Scrapping second NCEE test is apt
Minister of Education Malam Adamu Adamu recently announced the cancellation of the second interview test for the National Common Entrance Examination, NCEE. A statement by the Federal Ministry of Education said cancellation of the interview test would take effect from the 2017/2018 academic year. The statement said the minister could not establish the rationale for a second test for NCEE organized by the National Examinations Council, NECO.
Adamu was quoted as describing the second test as an unnecessary additional burden on parents and guardians. He said “the era of multiple examinations attracting prohibitive fees cannot be accommodated by the President Buhari-led administration.” This, according to the minister, “is against the backdrop of government’s determination to increase access to education as a platform for breaking the circle of poverty.” The minister then directed NECO to strengthen its procedures and instruments for the administration of all examinations conducted by it with a view to achieving quality and credible examination results in the first NCEE test for admitting candidates into federal unity schools. Malam Adamu also said multiple examinations do not necessarily translate into admission of quality pupils into secondary schools.
Minister Adamu also said 2016/2017 academic year remains sacrosanct as the effective date for the ban on post-UTME and he advised vice chancellors to adhere strictly to the policy. It would be recalled that the minister had in June this year announced the scrapping of post-UTME during a stakeholders’ meeting held in Abuja to determine the cut-off mark for candidates seeking admission into Nigerian tertiary institutions. NCEE is the achievement test administered by NECO for candidates seeking admission into Federal Government Colleges. It is a written test for pupils in their sixth year of basic education. From its results, candidates that meet the cut-off marks fixed for each state of the federation are invited for a second interview test before final selection into the 109 federal unity colleges.
Just like the scrapped post-UTME, NCEE interview test is widely seen as a needless duplication of effort for one admission exercise. Parents take a lot of risks to travel with their children to write a second test after having passed and obtained the required cut-off point in the NCEE. The decision to scrap the second stage of the common entrance test is therefore apt and highly commendable. In spite of the second test proponents’ arguments, experts in educational tests and measurements assert that it is not the number of times a candidate is made to write an examination that really matters. The most important thing, according to educationists, is the quality of the test items and the overall credibility of the examination. A single but credible examination is better than multiple tests that lack integrity.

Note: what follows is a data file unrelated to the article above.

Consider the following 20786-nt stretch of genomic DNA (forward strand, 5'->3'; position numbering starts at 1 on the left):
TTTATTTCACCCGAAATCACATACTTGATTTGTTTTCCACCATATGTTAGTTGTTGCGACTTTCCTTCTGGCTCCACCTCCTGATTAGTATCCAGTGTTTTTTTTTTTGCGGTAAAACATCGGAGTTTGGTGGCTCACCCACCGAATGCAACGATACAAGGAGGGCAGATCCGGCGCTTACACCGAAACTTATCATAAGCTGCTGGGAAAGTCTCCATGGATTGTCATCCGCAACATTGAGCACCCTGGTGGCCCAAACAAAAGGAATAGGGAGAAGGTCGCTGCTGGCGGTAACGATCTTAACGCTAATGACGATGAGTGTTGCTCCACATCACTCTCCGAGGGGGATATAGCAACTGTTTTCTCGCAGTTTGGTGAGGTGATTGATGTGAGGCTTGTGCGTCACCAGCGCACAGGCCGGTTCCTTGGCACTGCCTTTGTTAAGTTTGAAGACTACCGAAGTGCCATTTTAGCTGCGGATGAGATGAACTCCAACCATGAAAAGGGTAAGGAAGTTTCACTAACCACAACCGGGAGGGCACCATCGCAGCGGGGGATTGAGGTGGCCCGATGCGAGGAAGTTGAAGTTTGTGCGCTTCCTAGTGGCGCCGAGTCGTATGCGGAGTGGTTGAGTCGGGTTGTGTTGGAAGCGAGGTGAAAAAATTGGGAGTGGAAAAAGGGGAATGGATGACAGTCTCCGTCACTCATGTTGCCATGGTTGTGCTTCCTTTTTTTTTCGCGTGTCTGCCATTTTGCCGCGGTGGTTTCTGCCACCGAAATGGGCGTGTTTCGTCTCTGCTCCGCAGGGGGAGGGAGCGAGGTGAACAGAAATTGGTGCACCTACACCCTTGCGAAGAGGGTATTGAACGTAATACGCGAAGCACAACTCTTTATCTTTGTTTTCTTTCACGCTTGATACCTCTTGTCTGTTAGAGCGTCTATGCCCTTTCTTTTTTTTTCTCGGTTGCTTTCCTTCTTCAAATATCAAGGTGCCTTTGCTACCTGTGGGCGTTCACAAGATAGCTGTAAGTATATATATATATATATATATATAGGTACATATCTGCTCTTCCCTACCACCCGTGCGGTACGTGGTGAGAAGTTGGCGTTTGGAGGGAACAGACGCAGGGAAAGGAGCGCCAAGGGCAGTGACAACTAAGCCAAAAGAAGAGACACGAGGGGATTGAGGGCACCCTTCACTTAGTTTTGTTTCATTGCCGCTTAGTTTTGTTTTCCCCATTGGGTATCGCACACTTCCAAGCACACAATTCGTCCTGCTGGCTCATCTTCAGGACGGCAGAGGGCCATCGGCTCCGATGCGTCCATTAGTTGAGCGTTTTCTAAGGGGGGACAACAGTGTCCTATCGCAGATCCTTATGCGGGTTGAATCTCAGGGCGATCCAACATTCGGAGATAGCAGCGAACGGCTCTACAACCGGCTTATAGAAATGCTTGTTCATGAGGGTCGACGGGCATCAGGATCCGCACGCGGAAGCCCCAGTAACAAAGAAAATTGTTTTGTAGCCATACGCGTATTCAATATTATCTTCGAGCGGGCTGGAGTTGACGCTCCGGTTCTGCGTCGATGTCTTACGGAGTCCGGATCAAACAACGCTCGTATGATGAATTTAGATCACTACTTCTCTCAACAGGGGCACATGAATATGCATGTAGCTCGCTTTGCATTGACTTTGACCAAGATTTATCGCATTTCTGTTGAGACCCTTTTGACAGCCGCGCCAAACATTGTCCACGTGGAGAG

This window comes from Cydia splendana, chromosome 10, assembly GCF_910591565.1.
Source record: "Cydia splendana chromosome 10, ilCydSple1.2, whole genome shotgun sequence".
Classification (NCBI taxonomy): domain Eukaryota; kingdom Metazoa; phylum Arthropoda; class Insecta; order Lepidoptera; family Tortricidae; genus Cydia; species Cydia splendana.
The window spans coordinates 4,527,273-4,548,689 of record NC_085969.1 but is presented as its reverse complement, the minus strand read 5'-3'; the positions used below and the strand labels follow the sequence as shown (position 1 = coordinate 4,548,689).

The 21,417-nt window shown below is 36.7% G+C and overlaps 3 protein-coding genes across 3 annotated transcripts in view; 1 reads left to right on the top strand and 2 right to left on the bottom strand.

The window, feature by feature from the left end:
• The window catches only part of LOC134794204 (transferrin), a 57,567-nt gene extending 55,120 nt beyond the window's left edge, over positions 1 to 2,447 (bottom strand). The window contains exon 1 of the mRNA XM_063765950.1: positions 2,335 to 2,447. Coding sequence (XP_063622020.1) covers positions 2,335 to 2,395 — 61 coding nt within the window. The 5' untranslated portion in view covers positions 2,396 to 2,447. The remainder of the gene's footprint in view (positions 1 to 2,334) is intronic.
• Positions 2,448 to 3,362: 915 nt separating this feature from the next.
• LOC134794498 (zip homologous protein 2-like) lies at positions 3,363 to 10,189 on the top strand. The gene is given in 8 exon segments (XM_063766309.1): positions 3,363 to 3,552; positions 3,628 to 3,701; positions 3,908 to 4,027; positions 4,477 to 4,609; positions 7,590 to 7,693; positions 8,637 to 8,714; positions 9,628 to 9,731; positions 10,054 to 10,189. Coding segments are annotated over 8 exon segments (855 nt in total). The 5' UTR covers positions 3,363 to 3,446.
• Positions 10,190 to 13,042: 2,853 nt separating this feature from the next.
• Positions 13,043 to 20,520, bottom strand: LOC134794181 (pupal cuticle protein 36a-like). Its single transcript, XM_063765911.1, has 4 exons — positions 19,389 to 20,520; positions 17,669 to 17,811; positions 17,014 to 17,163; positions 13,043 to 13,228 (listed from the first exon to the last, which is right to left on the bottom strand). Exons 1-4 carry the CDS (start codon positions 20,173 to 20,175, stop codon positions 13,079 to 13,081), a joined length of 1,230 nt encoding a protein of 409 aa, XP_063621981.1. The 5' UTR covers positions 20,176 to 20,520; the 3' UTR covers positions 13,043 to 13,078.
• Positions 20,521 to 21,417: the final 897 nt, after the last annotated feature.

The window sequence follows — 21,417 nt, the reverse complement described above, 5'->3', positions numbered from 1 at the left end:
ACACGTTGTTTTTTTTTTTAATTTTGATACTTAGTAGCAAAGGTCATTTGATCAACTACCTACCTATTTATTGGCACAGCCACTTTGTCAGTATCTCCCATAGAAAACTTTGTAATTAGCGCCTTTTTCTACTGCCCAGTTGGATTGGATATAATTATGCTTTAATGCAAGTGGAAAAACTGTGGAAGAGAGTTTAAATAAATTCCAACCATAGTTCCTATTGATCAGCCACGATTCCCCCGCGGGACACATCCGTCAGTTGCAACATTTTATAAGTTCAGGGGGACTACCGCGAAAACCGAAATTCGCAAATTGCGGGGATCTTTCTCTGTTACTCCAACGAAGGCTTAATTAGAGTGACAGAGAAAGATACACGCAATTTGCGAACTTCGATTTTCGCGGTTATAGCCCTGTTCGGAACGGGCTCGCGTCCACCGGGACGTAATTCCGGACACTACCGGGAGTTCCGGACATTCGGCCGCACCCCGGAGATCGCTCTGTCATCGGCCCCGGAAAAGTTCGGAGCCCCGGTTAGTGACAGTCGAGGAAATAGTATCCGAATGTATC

Public examinations have become an exploitative means used especially by private schools to extort money from parents and guardians. School proprietors and managers similarly exploit the ignorance of parents about some educational policies of government to overstretch the latter, compelling them to register their children for the NCEE as if it were a requirement for transition from primary to junior secondary stage of basic education. The 9-year basic education programme is free and compulsory in Nigeria. This means that transition from primary to junior secondary school requires no examination. The existing NCEE administered by NECO is exclusively for candidates interested in seeking admission into any of the federal unity schools. The choice of writing NCEE is therefore optional for pupils transiting from primary to junior secondary school but many parents don’t know this.
While we urge the Federal Ministry of Education to ensure that respective examination bodies comply with the ban on second tests, examination bodies should work hard to improve upon their examination procedures to meet up with global best practices. Parents are encouraged to enquire from relevant agencies including LEAs and State Universal Basic Education Boards (UBEBs) each time they are asked to pay for examinations on which they lack adequate information.